Saturday, June 27, 2009

Cultural Bonus: Our Life in Honduras

Things here are so different!! Pedestrians do not have right of way. Jennifer asked, "do they have crosswalks?" haha! Such a NYC question... the roads are muddy dirt since it rains every day. Intersections in the city don't have stop signs.

We have a WONDERFUL housekeeper, her name is Elvira, who makes us breakfast and dinner every day. Mostly it's beans, eggs, sometimes fried plantains, and other veggies. I'm really sick of it, but at least we don't have to eat meat bc Ashley and Greer are vegetarians! I'm so happy about that because my first homestay regularly served fried bologna and really gross meat from the market. I don't know why everyone isn't dying from food posoisoning here, you literally see meat sitting out covered in flies at the market.

I got to do my laundry for the first time yesterday! I say got to, because no one here has washing machines. I did it in buckets and using a washboard! I really wanted to learn, but it took two hours, so the next time I'll let the cleaning lady do it. 50 cents per dozen pieces. Amazing.

There is delicious coffee here, but it's not very caffeinated, or else I would bring that back for everyone as a souvenir. Still looking for those :)

Sugar and Salt: on everything. There are maybe 5 aisles at the grocery store, one is devoted to sugar candy. The cereal aisle is all frosted flakes and fruit loops and sugar crap. Another aisle is corn meal. Half an aisle for pasta. Half an aisle for pet food. Half an aisle for this really gross butter/cheese stuff. I had cheeto's and ramaan noodles for lunch yesterday, b/c that is all I could find. I did find some American cheese kraft singles, but when I made a grilled cheese sandwich it tasted like chemicals.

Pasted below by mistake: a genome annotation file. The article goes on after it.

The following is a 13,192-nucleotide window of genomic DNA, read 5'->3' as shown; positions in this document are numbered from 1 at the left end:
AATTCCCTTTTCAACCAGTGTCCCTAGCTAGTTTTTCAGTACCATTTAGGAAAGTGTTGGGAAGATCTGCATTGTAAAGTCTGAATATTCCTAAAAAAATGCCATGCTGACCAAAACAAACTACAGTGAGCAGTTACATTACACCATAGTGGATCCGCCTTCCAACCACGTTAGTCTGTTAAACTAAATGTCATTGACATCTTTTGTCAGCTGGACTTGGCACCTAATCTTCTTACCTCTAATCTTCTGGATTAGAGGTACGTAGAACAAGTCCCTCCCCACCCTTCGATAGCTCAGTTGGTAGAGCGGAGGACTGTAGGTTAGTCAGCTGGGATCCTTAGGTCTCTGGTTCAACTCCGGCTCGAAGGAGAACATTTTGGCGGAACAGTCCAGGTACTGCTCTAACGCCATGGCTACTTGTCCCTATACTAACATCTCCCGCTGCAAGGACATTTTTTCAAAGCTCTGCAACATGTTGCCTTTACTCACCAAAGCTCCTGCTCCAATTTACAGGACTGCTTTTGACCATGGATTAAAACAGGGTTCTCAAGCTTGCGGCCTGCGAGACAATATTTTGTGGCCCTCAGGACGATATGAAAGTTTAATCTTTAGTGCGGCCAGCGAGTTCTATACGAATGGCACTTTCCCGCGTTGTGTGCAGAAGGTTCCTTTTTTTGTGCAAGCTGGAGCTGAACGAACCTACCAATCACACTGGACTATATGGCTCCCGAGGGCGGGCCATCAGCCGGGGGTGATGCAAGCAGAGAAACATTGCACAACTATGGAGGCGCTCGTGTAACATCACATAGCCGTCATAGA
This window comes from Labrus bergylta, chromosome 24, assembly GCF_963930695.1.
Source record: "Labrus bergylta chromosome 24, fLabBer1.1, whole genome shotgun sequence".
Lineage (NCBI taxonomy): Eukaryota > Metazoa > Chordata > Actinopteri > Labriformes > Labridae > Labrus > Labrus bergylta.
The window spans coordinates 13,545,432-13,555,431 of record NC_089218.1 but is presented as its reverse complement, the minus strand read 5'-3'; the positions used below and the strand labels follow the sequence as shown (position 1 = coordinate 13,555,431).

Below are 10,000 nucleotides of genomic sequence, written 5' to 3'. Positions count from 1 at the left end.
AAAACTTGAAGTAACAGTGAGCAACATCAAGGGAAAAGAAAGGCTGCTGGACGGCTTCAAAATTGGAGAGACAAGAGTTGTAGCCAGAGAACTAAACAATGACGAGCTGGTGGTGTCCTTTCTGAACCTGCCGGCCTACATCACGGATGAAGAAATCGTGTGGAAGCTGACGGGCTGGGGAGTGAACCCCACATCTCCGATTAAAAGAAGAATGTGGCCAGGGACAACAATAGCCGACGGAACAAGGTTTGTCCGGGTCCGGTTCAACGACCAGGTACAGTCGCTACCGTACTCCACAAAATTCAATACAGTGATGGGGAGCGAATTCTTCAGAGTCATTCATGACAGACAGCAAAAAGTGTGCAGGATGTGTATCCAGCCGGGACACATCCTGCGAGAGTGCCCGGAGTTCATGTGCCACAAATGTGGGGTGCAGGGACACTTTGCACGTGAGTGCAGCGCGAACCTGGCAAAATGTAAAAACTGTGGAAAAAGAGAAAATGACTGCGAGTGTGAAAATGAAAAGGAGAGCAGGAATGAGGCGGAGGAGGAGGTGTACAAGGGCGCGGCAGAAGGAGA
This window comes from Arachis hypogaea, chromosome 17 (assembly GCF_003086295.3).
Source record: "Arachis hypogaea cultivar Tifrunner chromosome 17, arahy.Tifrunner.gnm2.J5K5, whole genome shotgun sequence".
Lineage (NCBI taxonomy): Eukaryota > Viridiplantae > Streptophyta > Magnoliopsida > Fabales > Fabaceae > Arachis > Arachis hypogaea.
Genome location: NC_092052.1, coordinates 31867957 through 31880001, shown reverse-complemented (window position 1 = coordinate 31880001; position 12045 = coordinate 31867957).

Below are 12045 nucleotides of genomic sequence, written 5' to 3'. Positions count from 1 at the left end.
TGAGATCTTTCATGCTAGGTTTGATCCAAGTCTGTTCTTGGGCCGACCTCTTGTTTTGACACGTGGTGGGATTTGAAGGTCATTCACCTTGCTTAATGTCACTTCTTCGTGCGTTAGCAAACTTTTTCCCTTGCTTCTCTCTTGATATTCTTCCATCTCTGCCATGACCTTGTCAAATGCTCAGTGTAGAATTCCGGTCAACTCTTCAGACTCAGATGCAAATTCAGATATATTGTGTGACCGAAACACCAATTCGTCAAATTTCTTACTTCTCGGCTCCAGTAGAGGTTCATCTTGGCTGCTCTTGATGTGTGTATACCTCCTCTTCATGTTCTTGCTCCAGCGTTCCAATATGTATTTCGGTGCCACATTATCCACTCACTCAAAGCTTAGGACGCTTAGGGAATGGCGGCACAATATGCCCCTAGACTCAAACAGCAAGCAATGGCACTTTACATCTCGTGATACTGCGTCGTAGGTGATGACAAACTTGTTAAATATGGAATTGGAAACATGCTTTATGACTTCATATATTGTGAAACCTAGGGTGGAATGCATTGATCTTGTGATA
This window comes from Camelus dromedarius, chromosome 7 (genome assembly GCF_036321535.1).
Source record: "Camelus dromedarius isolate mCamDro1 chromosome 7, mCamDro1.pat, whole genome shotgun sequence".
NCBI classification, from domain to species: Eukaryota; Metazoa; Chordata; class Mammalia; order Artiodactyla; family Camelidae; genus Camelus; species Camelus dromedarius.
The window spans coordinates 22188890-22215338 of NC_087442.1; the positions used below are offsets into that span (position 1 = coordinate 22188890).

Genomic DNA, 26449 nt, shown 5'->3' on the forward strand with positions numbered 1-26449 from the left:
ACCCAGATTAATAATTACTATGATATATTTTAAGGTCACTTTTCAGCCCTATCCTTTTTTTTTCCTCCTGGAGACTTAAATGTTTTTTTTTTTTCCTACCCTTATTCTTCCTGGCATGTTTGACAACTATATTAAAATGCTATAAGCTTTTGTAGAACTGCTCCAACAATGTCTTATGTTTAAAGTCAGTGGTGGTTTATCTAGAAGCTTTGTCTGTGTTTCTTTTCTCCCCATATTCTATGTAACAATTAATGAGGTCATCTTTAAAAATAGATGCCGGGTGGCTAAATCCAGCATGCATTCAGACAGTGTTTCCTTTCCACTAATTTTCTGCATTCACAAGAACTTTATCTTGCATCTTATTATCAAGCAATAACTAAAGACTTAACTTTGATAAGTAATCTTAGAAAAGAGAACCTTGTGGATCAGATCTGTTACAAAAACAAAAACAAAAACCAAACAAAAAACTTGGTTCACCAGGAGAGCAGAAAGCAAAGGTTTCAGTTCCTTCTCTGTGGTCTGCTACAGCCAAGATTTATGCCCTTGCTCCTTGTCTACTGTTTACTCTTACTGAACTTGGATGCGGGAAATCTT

So now I know how completely spoiled we are in the US with food, but I don't mind!

Other than food... the town is a small town, about 7,000 people, so we're starting to see familiar faces as we walk around. Lots of men say stuff in spanish or english when they pass, just because we're American, but it hasn't been really vulgar and we just ignore it. It's really safe here, and Greer says it will lessen once we become familiar. I had a bit of a shock arriving here at first from the contrast with the US, just so much poverty and dirt. But now I can see that things that at first appeared to me to be really depressing are really not that bad. So what if the houses are small, there are stray dogs everywhere, and the kids run around dirty and barefoot. People can still be happy and have everything that they need. Some of the things that we take as necessary to live aren't necessary at all. Probably a lot of things. Of course, there are real problems here too, with a 70% poverty rate, but I can now better separate the real problems from appearances.

Some of the moms at INFA are so beautiful, I really love getting to work with women. I WISH I could upload more pics, but still having technical difficulties. I'll be in the US next weekend for our 3 yr family reunion, so they'll be up by then for sure!

1 comment:

  1. Wow! Do you interact with the women a lot there? Actually, doing laundry with a washboard sounds so cool. I have a tiny little washing machine in my tiny little apartment here, so I'm spoiled, but this sounds so adventurous!